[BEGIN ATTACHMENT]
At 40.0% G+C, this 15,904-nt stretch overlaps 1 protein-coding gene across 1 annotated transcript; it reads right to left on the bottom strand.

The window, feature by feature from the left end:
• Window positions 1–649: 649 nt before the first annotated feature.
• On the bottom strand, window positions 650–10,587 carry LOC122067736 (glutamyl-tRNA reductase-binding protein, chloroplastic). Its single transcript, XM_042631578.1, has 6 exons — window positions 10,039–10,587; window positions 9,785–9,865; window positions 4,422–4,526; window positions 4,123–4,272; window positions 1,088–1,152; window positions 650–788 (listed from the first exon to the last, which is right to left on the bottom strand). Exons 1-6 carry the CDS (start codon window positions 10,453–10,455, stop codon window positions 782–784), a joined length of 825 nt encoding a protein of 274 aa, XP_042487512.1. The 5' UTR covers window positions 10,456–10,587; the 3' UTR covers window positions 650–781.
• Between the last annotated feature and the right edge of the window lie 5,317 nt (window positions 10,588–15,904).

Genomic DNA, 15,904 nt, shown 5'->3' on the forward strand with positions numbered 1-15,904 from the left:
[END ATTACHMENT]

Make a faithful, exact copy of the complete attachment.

At 40.0% G+C, this 15,904-nt stretch overlaps 1 protein-coding gene across 1 annotated transcript; it reads right to left on the bottom strand.

The window, feature by feature from the left end:
• Window positions 1–649: 649 nt before the first annotated feature.
• On the bottom strand, window positions 650–10,587 carry LOC122067736 (glutamyl-tRNA reductase-binding protein, chloroplastic). Its single transcript, XM_042631578.1, has 6 exons — window positions 10,039–10,587; window positions 9,785–9,865; window positions 4,422–4,526; window positions 4,123–4,272; window positions 1,088–1,152; window positions 650–788 (listed from the first exon to the last, which is right to left on the bottom strand). Exons 1-6 carry the CDS (start codon window positions 10,453–10,455, stop codon window positions 782–784), a joined length of 825 nt encoding a protein of 274 aa, XP_042487512.1. The 5' UTR covers window positions 10,456–10,587; the 3' UTR covers window positions 650–781.
• Between the last annotated feature and the right edge of the window lie 5,317 nt (window positions 10,588–15,904).

Genomic DNA, 15,904 nt, shown 5'->3' on the forward strand with positions numbered 1-15,904 from the left: